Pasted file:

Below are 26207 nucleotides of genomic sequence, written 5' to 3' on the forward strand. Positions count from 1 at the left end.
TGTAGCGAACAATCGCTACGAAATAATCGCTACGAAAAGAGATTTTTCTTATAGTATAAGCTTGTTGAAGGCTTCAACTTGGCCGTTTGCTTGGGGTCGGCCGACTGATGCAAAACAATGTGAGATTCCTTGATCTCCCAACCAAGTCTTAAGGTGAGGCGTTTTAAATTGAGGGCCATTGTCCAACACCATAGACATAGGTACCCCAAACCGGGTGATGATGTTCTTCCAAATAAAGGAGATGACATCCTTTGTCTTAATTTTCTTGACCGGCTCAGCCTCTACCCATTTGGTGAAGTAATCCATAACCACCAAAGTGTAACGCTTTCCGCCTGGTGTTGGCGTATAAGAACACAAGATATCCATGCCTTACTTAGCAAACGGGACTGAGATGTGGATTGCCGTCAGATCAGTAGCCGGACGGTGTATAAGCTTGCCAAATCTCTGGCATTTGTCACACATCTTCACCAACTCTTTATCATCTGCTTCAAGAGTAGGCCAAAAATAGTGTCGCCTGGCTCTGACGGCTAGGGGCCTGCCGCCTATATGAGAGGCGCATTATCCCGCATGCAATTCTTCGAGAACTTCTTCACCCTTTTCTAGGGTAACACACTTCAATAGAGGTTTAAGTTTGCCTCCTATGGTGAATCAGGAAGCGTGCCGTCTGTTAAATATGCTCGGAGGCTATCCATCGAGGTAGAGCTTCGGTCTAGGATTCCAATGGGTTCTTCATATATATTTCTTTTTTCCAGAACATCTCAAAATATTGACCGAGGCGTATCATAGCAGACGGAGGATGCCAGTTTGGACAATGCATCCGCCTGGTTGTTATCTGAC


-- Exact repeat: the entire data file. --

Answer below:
Below are 26207 nucleotides of genomic sequence, written 5' to 3' on the forward strand. Positions count from 1 at the left end.
TGTAGCGAACAATCGCTACGAAATAATCGCTACGAAAAGAGATTTTTCTTATAGTATAAGCTTGTTGAAGGCTTCAACTTGGCCGTTTGCTTGGGGTCGGCCGACTGATGCAAAACAATGTGAGATTCCTTGATCTCCCAACCAAGTCTTAAGGTGAGGCGTTTTAAATTGAGGGCCATTGTCCAACACCATAGACATAGGTACCCCAAACCGGGTGATGATGTTCTTCCAAATAAAGGAGATGACATCCTTTGTCTTAATTTTCTTGACCGGCTCAGCCTCTACCCATTTGGTGAAGTAATCCATAACCACCAAAGTGTAACGCTTTCCGCCTGGTGTTGGCGTATAAGAACACAAGATATCCATGCCTTACTTAGCAAACGGGACTGAGATGTGGATTGCCGTCAGATCAGTAGCCGGACGGTGTATAAGCTTGCCAAATCTCTGGCATTTGTCACACATCTTCACCAACTCTTTATCATCTGCTTCAAGAGTAGGCCAAAAATAGTGTCGCCTGGCTCTGACGGCTAGGGGCCTGCCGCCTATATGAGAGGCGCATTATCCCGCATGCAATTCTTCGAGAACTTCTTCACCCTTTTCTAGGGTAACACACTTCAATAGAGGTTTAAGTTTGCCTCCTATGGTGAATCAGGAAGCGTGCCGTCTGTTAAATATGCTCGGAGGCTATCCATCGAGGTAGAGCTTCGGTCTAGGATTCCAATGGGTTCTTCATATATATTTCTTTTTTCCAGAACATCTCAAAATATTGACCGAGGCGTATCATAGCAGACGGAGGATGCCAGTTTGGACAATGCATCCGCCTGGTTGTTATCTGAC